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Refugees Set Adrift: UK's Home Office is Complicit in the Death on Bibby Stockholm

Updated: May 23



On December the 13th, a man died by suicide whilst detained on the United Kingdom's flagship asylum detention vessel, Bibby Stockholm. This was predictable and preventable. The British government must be held accountable for this tragedy. 


The government has said it will fully investigate the man’s death, but an external and objective investigation must also take place. Bibby Stockholm is run according to government rules, and it is this government that is responsible for the safety of the people on board. 


Bibby Stockholm is a barge berthed in Portland Port. It originally had 222 rooms, measuring an average of 10 ft by 12 ft. Rooms have been converted to allow the vessel to have the capacity to hold over 500 men seeking asylum whilst their asylum application is under review by the Home Office, with some dormitories being shared amongst six men. The government has contracted the barge to be used as a de facto detention centre for people seeking asylum for at least 18 months. People whose asylum claims are refused will be deported immediately. Others could be suddenly removed to asylum camps in Rwanda


Absurdly, the Prisons and Probation Ombudsman, which investigates deaths in immigration detention centres, has refused to examine the death on Bibby Stockholm because it is not officially a detention facility. But, in all but name, it is. 


Before taking his own life, the man who died had been heard shouting about the terrible conditions on board, repeating the line, “I am not a scapegoat”. A fellow man on the barge told the Guardian that this death was predictable. The conditions on board are hostile, oppressive and traumatising, especially for those people on board who have already experienced significant trauma. One man explained how the cramped conditions on board Bibby Stockholm would trigger memories of him hiding from ISIS. 


Since its opening, the use of Bibby Stockholm as an asylum accommodation has been persistently condemned as a morally indefensible way of treating people seeking asylum. Men onboard described to the BBC how they were being treated like prisoners, with 24/7 security on board, including airport-style security scans when boarding and leaving the vessel. Five days after the detention facility was brought into operation in August this year, Bibby Stockholm had to be closed because legionella bacteria was detected in the water supply. 


In the few months since August, charities have documented the devastating implications to the well-being of the thirty-nine people who were initially moved onto the ship. Once Bibby Stockholm was reopened after the legionella detection, some of the men who had been on board expressed feeling “too traumatised to return to the barge”, with conditions leading to one incident of a suicide attempt. Amnesty International, Care4Calais, and Stand Up To Racism are amongst organisations that are actively campaigning against the use of Bibby Stockholm, comparing it to a “floating prison”.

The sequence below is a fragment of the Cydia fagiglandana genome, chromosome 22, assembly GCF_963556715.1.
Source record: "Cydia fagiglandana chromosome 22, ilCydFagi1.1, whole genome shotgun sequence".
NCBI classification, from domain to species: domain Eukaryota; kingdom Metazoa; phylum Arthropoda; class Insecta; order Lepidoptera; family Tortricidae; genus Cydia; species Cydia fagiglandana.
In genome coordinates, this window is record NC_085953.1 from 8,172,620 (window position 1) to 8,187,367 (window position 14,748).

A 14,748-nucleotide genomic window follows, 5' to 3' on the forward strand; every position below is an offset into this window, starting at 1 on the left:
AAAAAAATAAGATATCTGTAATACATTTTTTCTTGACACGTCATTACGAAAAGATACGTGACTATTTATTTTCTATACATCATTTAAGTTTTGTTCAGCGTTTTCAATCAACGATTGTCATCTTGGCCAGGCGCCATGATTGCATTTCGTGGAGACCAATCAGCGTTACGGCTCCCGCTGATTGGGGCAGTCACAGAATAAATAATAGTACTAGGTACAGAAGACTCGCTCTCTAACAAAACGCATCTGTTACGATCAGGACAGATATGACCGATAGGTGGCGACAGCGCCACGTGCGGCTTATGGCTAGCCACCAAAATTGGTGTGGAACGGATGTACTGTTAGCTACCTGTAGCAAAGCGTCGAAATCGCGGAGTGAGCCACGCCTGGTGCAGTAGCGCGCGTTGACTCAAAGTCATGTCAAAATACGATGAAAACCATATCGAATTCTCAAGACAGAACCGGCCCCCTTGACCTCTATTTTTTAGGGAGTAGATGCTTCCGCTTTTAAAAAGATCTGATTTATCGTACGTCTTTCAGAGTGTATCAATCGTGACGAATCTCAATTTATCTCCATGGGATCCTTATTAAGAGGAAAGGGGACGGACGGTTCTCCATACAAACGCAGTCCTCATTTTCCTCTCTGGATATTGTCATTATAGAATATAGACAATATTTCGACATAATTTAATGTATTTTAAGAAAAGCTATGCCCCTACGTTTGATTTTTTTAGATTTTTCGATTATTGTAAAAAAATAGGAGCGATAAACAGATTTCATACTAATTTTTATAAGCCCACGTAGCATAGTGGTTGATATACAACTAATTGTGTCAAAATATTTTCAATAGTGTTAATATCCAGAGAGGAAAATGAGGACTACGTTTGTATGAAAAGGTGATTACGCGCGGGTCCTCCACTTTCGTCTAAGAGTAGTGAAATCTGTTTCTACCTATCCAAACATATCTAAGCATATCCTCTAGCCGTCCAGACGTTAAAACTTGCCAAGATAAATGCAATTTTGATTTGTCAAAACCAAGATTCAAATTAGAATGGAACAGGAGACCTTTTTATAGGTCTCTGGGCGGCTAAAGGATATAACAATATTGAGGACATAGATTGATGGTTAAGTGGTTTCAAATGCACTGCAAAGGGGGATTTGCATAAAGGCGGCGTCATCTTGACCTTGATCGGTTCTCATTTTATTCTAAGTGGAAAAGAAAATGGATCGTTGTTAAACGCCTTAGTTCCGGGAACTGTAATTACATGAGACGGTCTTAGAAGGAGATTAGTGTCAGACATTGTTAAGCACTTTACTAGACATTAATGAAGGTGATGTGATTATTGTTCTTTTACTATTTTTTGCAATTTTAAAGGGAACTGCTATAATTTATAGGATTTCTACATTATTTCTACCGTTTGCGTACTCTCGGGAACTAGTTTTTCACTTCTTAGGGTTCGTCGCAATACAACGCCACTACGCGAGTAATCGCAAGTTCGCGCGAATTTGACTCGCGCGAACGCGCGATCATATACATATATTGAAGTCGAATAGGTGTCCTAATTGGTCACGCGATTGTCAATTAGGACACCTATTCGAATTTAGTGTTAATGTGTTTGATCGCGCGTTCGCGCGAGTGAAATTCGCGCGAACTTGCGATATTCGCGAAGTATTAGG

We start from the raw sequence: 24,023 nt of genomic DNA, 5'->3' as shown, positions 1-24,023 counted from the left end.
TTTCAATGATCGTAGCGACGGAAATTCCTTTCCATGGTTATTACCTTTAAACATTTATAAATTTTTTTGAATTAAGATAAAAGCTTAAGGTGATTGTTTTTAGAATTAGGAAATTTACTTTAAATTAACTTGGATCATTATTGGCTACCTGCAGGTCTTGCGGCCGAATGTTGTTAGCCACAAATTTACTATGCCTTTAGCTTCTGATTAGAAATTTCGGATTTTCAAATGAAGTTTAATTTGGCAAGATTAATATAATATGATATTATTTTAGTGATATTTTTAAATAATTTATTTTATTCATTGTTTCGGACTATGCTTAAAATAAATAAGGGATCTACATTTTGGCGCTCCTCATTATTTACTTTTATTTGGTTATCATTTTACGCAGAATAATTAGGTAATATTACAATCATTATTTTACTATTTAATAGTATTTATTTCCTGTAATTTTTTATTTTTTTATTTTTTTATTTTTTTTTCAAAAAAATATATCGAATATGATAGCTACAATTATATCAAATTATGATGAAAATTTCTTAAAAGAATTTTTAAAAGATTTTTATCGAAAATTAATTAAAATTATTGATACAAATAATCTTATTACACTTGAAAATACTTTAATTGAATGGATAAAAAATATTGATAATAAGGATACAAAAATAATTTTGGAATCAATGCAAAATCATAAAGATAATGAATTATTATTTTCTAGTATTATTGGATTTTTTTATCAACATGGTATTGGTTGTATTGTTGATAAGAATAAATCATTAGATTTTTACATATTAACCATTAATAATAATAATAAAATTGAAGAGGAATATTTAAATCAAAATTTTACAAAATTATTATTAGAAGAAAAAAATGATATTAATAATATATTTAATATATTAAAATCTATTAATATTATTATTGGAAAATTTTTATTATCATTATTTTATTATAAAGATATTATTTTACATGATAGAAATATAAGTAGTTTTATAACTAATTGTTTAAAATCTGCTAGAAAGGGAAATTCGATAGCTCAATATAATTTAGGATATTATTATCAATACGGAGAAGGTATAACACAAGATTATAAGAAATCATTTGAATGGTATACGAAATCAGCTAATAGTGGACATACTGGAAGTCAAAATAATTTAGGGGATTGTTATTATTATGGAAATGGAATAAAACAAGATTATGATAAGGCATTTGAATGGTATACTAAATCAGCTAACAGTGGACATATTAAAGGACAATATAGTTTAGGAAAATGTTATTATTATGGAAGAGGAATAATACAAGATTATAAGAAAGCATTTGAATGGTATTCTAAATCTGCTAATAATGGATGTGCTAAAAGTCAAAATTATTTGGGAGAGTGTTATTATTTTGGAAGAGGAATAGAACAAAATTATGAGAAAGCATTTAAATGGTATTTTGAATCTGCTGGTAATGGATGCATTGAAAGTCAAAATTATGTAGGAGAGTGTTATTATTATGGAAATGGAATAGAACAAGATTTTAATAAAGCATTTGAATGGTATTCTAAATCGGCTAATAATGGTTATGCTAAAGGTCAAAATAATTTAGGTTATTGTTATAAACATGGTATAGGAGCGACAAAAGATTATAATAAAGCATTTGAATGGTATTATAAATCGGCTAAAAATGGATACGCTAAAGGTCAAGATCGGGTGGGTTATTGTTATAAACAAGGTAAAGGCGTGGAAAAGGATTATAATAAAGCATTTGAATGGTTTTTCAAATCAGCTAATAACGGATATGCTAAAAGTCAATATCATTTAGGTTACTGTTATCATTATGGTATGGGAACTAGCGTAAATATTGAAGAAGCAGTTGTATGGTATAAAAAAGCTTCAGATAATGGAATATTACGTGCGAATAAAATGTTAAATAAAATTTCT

Similarly, the Fire Brigades Union has expressed several concerns for the health and safety of the men onboard, with the general secretary, Matt Wrack, deploring the government to “end this barbaric practice immediately”. 


The government promises English classes, Wi-Fi, activities, and a gym on board, but the reality is very different. For example, Wi-Fi speeds reach a meagre speed of 1 GB per second, further isolating the men living on the barge. Most people seeking asylum depend on Wi-Fi to contact their loved ones. It is also essential to access email updates from the Home Office on their asylum claims. Not attending a Home Office interview jeopardises a person’s asylum claim – even if they did not know they had one. Moreover, people detained on the Bibby Stockholm barge have to be given permission to leave the barge and are driven by a coach to and from the places they are permitted to visit. They are not allowed to engage with local communities or British culture; this compromises asylum claims and gives grounds for the Home Office to initiate deportations to countries of origin or camps in Rwanda. 

Isolating those on board from the rest of society has contributed to regular reports of suicidal ideations and intentions amongst men on board, with no action being taken by the government or subcontractors to mitigate these risks. 


Immigration Minister Robert Jenrick explains that by using barges and ferries to detain people seeking asylum, the UK is simply following the lead of its European neighbours. Other European countries have used boats to detain people seeking asylum; Bibby Stockholm was formerly used in the Netherlands in 2005 for the same purpose it is now. However, undercover reports of life on board revealed shockingly high cases of abuse, including beatings and sexual exploitation. 


An undercover security guard wrote


“The longer I work on the Bibby Stockholm, the more I worry about safety on the boat. Between exclusion and containment I encounter so many defects and feel so much tension among the prisoners that it no longer seems to be a question of whether things will get completely out of hand here, but when. […] I couldn’t stand the way prisoners were treated […] The staff become like that, because the whole culture there is like that. Inhuman. They do not see the residents as people with a history, but as numbers.”


Now in UK ownership, the conditions on Bibby Stockholm have caused a man to die - a man detained on board who was seeking asylum, protection, help in the UK. 


Image: Tim Green

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